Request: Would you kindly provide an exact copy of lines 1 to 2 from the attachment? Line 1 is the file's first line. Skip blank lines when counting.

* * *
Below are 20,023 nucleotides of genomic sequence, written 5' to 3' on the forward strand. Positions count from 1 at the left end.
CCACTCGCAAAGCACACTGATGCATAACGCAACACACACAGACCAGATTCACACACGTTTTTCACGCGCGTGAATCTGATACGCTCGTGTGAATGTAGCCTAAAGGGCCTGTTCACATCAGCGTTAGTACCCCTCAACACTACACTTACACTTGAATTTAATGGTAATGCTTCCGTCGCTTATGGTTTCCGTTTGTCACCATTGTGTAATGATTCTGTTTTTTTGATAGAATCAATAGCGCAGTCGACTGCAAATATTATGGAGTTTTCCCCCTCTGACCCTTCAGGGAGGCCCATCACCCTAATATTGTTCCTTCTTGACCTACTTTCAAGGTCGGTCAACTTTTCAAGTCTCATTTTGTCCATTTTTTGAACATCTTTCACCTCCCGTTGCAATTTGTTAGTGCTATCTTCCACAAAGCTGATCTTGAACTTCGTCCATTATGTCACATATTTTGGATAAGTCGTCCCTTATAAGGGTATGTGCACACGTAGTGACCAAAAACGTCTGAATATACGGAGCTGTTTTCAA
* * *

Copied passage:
Below are 20,023 nucleotides of genomic sequence, written 5' to 3' on the forward strand. Positions count from 1 at the left end.
CCACTCGCAAAGCACACTGATGCATAACGCAACACACACAGACCAGATTCACACACGTTTTTCACGCGCGTGAATCTGATACGCTCGTGTGAATGTAGCCTAAAGGGCCTGTTCACATCAGCGTTAGTACCCCTCAACACTACACTTACACTTGAATTTAATGGTAATGCTTCCGTCGCTTATGGTTTCCGTTTGTCACCATTGTGTAATGATTCTGTTTTTTTGATAGAATCAATAGCGCAGTCGACTGCAAATATTATGGAGTTTTCCCCCTCTGACCCTTCAGGGAGGCCCATCACCCTAATATTGTTCCTTCTTGACCTACTTTCAAGGTCGGTCAACTTTTCAAGTCTCATTTTGTCCATTTTTTGAACATCTTTCACCTCCCGTTGCAATTTGTTAGTGCTATCTTCCACAAAGCTGATCTTGAACTTCGTCCATTATGTCACATATTTTGGATAAGTCGTCCCTTATAAGGGTATGTGCACACGTAGTGACCAAAAACGTCTGAATATACGGAGCTGTTTTCAA